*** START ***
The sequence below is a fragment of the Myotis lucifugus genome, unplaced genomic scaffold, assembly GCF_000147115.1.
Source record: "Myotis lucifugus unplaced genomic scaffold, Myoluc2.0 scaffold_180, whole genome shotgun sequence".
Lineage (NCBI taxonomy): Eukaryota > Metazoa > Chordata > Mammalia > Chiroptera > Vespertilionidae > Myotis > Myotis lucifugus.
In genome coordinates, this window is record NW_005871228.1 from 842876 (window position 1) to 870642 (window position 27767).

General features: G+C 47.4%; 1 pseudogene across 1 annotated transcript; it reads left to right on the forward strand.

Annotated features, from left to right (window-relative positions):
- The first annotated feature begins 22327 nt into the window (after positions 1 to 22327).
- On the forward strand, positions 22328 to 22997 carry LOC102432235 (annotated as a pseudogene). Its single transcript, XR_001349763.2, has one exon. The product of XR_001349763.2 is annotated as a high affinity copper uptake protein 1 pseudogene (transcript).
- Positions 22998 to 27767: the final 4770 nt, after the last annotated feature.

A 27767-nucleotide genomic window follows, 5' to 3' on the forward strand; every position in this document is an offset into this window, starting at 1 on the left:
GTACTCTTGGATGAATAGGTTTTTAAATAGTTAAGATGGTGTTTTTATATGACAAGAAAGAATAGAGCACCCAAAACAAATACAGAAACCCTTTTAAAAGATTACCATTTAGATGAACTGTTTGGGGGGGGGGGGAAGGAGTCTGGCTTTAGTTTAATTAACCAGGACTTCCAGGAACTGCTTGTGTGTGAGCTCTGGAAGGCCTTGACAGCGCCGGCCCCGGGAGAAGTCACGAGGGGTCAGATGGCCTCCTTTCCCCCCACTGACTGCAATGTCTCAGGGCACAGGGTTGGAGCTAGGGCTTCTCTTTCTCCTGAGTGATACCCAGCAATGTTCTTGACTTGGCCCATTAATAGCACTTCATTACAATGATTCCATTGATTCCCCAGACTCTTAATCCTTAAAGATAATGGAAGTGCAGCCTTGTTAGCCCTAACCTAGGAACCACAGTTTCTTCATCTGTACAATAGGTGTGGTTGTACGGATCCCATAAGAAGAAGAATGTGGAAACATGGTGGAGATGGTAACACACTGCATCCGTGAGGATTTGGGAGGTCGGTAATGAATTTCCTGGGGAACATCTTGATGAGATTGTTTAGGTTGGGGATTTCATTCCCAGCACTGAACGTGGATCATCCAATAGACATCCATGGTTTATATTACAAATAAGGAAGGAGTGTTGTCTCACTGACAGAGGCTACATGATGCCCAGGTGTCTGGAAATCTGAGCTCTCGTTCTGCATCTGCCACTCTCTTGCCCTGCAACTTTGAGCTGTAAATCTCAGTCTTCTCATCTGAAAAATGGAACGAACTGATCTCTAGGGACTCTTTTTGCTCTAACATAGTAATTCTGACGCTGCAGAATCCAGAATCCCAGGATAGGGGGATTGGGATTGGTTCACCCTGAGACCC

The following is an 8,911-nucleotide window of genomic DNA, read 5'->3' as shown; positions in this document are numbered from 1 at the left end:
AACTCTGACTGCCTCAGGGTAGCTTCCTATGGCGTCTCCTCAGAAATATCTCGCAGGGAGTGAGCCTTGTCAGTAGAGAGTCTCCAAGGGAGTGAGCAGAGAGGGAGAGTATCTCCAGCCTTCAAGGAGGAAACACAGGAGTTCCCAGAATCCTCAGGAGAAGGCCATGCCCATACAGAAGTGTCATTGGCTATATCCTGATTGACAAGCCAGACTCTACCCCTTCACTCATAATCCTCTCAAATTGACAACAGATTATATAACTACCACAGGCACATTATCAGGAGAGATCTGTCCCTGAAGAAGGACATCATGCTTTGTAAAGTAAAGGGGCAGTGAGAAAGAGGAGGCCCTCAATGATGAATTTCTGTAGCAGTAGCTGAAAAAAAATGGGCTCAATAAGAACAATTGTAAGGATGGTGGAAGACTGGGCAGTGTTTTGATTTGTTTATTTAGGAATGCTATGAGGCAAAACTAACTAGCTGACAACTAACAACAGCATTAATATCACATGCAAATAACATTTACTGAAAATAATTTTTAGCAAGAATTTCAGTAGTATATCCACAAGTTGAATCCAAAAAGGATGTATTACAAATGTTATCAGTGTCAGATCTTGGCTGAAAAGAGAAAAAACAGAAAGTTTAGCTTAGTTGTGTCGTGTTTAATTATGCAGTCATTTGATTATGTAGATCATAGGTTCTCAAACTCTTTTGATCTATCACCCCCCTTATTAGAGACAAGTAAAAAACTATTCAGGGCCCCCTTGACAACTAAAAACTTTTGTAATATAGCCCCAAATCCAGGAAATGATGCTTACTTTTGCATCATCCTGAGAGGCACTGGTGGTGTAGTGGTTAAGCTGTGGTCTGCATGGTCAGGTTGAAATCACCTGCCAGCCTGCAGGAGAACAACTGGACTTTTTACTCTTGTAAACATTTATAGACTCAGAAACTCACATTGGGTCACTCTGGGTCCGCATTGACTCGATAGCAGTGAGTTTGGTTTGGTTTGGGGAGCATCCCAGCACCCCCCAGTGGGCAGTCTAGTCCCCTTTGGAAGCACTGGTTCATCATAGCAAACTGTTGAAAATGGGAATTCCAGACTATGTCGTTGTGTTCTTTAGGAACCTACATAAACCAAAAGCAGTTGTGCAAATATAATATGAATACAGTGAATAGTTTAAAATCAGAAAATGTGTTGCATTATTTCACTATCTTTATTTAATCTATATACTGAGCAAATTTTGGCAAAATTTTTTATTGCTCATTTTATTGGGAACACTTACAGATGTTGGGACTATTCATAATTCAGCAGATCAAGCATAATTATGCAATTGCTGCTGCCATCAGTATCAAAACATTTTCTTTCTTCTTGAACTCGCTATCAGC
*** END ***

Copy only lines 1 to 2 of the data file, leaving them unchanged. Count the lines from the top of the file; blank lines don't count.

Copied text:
The sequence below is a fragment of the Myotis lucifugus genome, unplaced genomic scaffold, assembly GCF_000147115.1.
Source record: "Myotis lucifugus unplaced genomic scaffold, Myoluc2.0 scaffold_180, whole genome shotgun sequence".